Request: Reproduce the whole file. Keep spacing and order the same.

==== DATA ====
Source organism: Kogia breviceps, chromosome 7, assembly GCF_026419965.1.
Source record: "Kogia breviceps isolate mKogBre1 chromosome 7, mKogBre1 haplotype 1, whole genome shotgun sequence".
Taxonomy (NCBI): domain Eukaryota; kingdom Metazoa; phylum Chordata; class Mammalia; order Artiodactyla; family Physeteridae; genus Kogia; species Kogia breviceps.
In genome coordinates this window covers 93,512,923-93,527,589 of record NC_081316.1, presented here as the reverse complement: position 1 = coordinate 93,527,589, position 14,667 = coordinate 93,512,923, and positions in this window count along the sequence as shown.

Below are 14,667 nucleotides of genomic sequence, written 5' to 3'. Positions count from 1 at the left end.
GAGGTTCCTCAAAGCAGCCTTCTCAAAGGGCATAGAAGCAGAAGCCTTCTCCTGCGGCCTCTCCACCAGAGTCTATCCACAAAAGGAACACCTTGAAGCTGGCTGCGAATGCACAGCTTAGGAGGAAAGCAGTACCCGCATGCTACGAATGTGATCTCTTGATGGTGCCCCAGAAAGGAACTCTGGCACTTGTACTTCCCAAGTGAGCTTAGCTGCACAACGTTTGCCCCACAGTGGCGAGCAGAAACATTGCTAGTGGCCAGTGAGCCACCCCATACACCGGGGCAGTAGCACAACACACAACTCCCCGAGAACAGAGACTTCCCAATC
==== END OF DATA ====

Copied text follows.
Source organism: Kogia breviceps, chromosome 7, assembly GCF_026419965.1.
Source record: "Kogia breviceps isolate mKogBre1 chromosome 7, mKogBre1 haplotype 1, whole genome shotgun sequence".
Taxonomy (NCBI): domain Eukaryota; kingdom Metazoa; phylum Chordata; class Mammalia; order Artiodactyla; family Physeteridae; genus Kogia; species Kogia breviceps.
In genome coordinates this window covers 93,512,923-93,527,589 of record NC_081316.1, presented here as the reverse complement: position 1 = coordinate 93,527,589, position 14,667 = coordinate 93,512,923, and positions in this window count along the sequence as shown.

Below are 14,667 nucleotides of genomic sequence, written 5' to 3'. Positions count from 1 at the left end.
GAGGTTCCTCAAAGCAGCCTTCTCAAAGGGCATAGAAGCAGAAGCCTTCTCCTGCGGCCTCTCCACCAGAGTCTATCCACAAAAGGAACACCTTGAAGCTGGCTGCGAATGCACAGCTTAGGAGGAAAGCAGTACCCGCATGCTACGAATGTGATCTCTTGATGGTGCCCCAGAAAGGAACTCTGGCACTTGTACTTCCCAAGTGAGCTTAGCTGCACAACGTTTGCCCCACAGTGGCGAGCAGAAACATTGCTAGTGGCCAGTGAGCCACCCCATACACCGGGGCAGTAGCACAACACACAACTCCCCGAGAACAGAGACTTCCCAATC